(It’s me!) Christian Perry is the Founder of #sfbeta and Co-Founder at Empirical.ly. For more than seven years, Christian has built and catalyzed technology communities across eight cities on three continents. His work has been featured in Wired, GigaOm, TechCrunch, Mashable, and VentureBeat. He served as a charter member of Intel’s Social Media Advisory Board, actively advises numerous companies and community organizers, and blogs daily from sfbeta.com.
My first taste of SXSW, circa 2008, left a weary residue on my palate. Unable to see beyond the hype of the festival, I swore I’d never return. But then, this year, thanks to my co-founder Mike Gold, I came back, and with eyes freshly opened, I can say that, folks, this place is the real deal.
Culturally, economically, and ecosystemically, Austin is quickly emerging as the next big startup hub, joining the esteemed ranks of San Francisco, New York, and London. As Faith Merino writes for Vator:
The tech scene in Austin is booming, so much so that it’s been dubbed the “Silicon Hills.” Heavy hitters like Apple, Facebook, Google, HP, IBM, Dell, and more have set up shop in Austin, and the city now accounts for much of all the tech-related revenue in the state.
So if you’re looking to get your idea off the ground and you don’t want to live under a freeway overpass in Silicon Valley, Austin is the place to go.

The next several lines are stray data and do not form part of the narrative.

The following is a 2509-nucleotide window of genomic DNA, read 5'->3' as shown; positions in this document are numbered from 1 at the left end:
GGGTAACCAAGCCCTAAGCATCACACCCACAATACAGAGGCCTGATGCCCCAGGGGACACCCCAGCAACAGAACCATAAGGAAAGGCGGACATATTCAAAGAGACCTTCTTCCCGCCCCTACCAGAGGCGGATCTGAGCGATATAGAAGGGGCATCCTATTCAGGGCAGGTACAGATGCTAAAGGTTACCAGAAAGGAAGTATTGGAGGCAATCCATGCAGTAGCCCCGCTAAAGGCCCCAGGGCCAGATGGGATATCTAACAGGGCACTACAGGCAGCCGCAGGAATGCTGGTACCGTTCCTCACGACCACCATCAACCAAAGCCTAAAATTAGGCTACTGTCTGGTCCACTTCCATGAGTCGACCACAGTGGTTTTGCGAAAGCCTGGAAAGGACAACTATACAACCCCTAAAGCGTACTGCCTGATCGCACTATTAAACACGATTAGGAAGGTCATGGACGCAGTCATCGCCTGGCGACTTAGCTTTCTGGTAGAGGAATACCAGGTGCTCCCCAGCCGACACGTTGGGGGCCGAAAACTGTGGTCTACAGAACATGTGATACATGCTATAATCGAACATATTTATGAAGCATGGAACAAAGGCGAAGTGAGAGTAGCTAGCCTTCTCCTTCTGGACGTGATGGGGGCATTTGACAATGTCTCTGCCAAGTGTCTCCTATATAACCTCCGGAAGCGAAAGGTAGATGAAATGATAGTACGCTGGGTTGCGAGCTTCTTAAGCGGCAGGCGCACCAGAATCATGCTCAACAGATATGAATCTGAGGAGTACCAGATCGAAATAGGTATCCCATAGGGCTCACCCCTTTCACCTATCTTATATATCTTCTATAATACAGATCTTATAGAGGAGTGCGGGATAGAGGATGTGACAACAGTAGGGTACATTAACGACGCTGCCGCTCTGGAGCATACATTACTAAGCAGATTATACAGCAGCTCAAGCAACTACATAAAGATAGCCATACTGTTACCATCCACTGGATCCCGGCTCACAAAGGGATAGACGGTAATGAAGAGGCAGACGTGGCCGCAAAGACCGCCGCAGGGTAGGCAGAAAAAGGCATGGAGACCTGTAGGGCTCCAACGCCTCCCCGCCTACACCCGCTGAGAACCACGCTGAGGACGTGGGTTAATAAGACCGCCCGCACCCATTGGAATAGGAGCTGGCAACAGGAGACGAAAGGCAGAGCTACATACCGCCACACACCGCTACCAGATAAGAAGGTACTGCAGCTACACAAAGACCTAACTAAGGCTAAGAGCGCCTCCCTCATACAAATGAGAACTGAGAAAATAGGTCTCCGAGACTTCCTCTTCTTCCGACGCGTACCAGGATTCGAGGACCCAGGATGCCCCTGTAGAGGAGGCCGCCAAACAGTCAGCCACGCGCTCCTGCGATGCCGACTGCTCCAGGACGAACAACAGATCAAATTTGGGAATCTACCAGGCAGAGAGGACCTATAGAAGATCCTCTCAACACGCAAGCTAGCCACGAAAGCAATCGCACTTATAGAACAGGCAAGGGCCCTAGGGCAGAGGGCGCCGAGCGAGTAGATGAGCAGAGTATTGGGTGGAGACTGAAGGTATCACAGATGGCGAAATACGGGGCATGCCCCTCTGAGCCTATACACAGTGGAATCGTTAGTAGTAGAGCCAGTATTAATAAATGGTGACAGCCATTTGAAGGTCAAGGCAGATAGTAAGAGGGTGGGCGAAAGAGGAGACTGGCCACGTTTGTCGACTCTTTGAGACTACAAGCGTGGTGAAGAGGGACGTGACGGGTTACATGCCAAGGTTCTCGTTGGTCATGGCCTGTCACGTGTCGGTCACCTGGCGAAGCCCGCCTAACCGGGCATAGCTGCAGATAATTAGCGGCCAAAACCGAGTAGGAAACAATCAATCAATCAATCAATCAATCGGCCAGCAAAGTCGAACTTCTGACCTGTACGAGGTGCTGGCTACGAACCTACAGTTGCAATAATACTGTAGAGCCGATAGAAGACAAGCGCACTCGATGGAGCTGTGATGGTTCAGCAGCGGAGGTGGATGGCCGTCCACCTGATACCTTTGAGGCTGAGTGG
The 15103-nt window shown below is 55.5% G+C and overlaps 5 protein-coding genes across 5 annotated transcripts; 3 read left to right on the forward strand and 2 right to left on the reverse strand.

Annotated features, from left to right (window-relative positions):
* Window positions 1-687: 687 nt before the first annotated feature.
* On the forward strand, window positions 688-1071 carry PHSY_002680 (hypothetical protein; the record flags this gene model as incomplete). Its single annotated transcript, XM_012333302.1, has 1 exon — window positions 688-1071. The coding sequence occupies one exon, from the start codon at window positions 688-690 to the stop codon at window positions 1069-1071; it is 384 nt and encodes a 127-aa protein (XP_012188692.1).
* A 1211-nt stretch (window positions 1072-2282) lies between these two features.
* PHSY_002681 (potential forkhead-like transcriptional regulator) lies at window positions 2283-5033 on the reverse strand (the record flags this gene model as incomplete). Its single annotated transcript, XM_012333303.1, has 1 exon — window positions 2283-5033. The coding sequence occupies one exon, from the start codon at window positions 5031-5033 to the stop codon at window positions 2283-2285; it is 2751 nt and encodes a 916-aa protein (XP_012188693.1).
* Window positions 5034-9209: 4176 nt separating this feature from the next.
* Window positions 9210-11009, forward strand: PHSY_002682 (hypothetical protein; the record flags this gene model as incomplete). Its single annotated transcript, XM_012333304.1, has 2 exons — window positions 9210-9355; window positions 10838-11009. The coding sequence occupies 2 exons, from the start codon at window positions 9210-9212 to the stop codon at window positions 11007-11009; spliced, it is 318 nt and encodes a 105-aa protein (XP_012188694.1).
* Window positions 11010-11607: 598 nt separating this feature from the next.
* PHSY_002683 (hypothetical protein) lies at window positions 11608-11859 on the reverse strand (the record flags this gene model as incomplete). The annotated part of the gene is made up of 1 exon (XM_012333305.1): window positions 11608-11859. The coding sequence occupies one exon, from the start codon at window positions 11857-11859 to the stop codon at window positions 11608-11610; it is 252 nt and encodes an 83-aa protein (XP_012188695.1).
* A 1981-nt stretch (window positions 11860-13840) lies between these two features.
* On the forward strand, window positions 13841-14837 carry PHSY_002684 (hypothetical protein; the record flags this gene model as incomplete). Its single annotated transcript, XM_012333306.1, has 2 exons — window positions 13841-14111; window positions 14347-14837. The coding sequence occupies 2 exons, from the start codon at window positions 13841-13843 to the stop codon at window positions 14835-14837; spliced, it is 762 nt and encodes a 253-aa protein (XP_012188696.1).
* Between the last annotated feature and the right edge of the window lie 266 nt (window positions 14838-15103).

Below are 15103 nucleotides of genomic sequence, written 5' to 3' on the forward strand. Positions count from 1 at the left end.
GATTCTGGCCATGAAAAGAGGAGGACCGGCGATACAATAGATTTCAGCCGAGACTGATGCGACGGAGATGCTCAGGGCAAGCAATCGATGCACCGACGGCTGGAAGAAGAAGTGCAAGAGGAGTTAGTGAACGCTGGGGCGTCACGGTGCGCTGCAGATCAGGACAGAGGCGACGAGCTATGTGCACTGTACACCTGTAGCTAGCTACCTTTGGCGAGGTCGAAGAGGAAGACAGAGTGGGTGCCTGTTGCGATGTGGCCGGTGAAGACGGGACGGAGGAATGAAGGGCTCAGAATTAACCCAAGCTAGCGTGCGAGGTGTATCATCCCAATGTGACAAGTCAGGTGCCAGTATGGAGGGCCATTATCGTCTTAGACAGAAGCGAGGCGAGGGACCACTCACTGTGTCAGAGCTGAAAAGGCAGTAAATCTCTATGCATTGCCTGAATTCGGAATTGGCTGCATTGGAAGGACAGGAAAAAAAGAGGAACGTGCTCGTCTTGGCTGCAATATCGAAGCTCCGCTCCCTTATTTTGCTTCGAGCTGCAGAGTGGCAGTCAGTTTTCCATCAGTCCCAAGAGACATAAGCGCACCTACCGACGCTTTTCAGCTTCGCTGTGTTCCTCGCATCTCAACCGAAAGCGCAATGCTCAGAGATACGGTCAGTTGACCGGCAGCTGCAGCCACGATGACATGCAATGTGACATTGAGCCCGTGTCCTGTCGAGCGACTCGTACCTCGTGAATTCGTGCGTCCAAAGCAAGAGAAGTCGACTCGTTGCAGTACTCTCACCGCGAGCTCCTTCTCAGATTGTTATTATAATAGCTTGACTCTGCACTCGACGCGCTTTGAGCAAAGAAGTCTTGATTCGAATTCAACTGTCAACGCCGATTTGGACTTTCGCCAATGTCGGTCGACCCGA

Moreso than Boston (too stodgy), Portland (too chilly), Boulder (too small), LA (too sprawl-y), Seattle (too Amazon-and-Microsoft-y), or Chicago (too — I’m not sure what — but just not Chicago), Austin has the perfect storm of factors that position it for exponential growth in the years to come.
One of the largest universities in the nation, UT Austin, sits blocks away from downtown.
Similar to the San Francisco counterculture of yore, Austin celebrates individuality, self-expression, and weirdness — qualities that befit an entrepreneurial culture that challenges, rather than embraces, the status quo.
More to the point, Austin has a genuine and growing startup ecosystem already in place. Vibrant spaces like Capital Factory and Conjunctured offer world-class co-working. Accelerators like TechStars, Tech Ranch, and ATI offer numerous opportunities for incubation and early-stage growth. Growth-stage startups, like WPEngine and uShip, anchor the community with proven success stories.
And then, of course, there’s SXSW Interactive, bringing together more people from more startups than any other event in the world.
Southby serves as a telling analogy to the city’s sensibility as a whole: deeply community-driven, yet friendly and open to the outside world. Tellingly, denizens identify as “local,” not “native”; hometown pride permeates every square inch of the city’s 271.8 square miles, but it’s a smiling pride, a friendly pride, a welcoming pride — a pride that says mi casa, su casa —this is my home, and it can be yours, too.
Granted, none of this is intended to paint a rose-tinted view of the place. Austin has its share of problems and shortcomings — the startup scene lacks growth-stage venture capital, and, outside of SXSW, the event community is said to be lacking (though we’re certainly thinking about ways to change that). The city itself lacks blue-state-quality public transit, endures its fair share of crime, and sits in the midst of a state that’s governed, at least for now, by a festering mold of scum better known as Rick Perry.